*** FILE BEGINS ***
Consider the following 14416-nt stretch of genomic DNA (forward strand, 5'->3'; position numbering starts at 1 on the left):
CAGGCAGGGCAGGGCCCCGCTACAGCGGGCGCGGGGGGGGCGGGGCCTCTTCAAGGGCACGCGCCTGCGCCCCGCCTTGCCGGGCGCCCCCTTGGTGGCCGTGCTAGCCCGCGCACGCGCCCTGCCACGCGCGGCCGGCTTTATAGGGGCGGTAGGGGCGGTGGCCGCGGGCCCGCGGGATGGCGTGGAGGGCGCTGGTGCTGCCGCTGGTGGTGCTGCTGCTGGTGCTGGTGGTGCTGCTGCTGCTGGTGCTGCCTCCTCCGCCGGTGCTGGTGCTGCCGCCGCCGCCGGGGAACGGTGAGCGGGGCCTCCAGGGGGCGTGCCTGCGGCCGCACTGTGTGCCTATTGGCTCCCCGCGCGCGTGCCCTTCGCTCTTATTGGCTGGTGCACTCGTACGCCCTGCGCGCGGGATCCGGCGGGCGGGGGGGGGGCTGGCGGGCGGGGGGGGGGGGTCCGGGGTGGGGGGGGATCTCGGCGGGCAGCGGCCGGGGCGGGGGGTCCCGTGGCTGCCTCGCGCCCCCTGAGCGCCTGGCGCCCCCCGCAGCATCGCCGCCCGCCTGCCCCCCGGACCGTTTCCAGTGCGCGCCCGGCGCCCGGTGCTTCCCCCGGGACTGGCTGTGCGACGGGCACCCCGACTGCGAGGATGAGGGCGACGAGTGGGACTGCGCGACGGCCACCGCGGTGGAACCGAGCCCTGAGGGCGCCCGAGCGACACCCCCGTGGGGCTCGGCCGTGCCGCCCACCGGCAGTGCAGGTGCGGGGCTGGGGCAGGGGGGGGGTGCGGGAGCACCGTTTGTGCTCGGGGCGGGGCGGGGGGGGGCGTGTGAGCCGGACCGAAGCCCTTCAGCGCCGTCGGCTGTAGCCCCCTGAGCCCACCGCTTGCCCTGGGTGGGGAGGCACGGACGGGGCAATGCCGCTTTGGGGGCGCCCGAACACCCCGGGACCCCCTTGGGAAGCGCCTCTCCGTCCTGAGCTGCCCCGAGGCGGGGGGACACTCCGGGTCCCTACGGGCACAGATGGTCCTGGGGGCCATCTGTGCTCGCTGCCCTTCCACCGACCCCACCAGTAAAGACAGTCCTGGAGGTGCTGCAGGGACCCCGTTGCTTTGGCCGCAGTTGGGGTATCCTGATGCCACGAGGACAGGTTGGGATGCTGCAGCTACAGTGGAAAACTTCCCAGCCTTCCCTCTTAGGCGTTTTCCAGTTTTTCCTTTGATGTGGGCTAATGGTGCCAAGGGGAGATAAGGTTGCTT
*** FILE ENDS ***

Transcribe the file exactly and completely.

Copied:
Consider the following 14416-nt stretch of genomic DNA (forward strand, 5'->3'; position numbering starts at 1 on the left):
CAGGCAGGGCAGGGCCCCGCTACAGCGGGCGCGGGGGGGGCGGGGCCTCTTCAAGGGCACGCGCCTGCGCCCCGCCTTGCCGGGCGCCCCCTTGGTGGCCGTGCTAGCCCGCGCACGCGCCCTGCCACGCGCGGCCGGCTTTATAGGGGCGGTAGGGGCGGTGGCCGCGGGCCCGCGGGATGGCGTGGAGGGCGCTGGTGCTGCCGCTGGTGGTGCTGCTGCTGGTGCTGGTGGTGCTGCTGCTGCTGGTGCTGCCTCCTCCGCCGGTGCTGGTGCTGCCGCCGCCGCCGGGGAACGGTGAGCGGGGCCTCCAGGGGGCGTGCCTGCGGCCGCACTGTGTGCCTATTGGCTCCCCGCGCGCGTGCCCTTCGCTCTTATTGGCTGGTGCACTCGTACGCCCTGCGCGCGGGATCCGGCGGGCGGGGGGGGGGCTGGCGGGCGGGGGGGGGGGGTCCGGGGTGGGGGGGGATCTCGGCGGGCAGCGGCCGGGGCGGGGGGTCCCGTGGCTGCCTCGCGCCCCCTGAGCGCCTGGCGCCCCCCGCAGCATCGCCGCCCGCCTGCCCCCCGGACCGTTTCCAGTGCGCGCCCGGCGCCCGGTGCTTCCCCCGGGACTGGCTGTGCGACGGGCACCCCGACTGCGAGGATGAGGGCGACGAGTGGGACTGCGCGACGGCCACCGCGGTGGAACCGAGCCCTGAGGGCGCCCGAGCGACACCCCCGTGGGGCTCGGCCGTGCCGCCCACCGGCAGTGCAGGTGCGGGGCTGGGGCAGGGGGGGGGTGCGGGAGCACCGTTTGTGCTCGGGGCGGGGCGGGGGGGGGCGTGTGAGCCGGACCGAAGCCCTTCAGCGCCGTCGGCTGTAGCCCCCTGAGCCCACCGCTTGCCCTGGGTGGGGAGGCACGGACGGGGCAATGCCGCTTTGGGGGCGCCCGAACACCCCGGGACCCCCTTGGGAAGCGCCTCTCCGTCCTGAGCTGCCCCGAGGCGGGGGGACACTCCGGGTCCCTACGGGCACAGATGGTCCTGGGGGCCATCTGTGCTCGCTGCCCTTCCACCGACCCCACCAGTAAAGACAGTCCTGGAGGTGCTGCAGGGACCCCGTTGCTTTGGCCGCAGTTGGGGTATCCTGATGCCACGAGGACAGGTTGGGATGCTGCAGCTACAGTGGAAAACTTCCCAGCCTTCCCTCTTAGGCGTTTTCCAGTTTTTCCTTTGATGTGGGCTAATGGTGCCAAGGGGAGATAAGGTTGCTT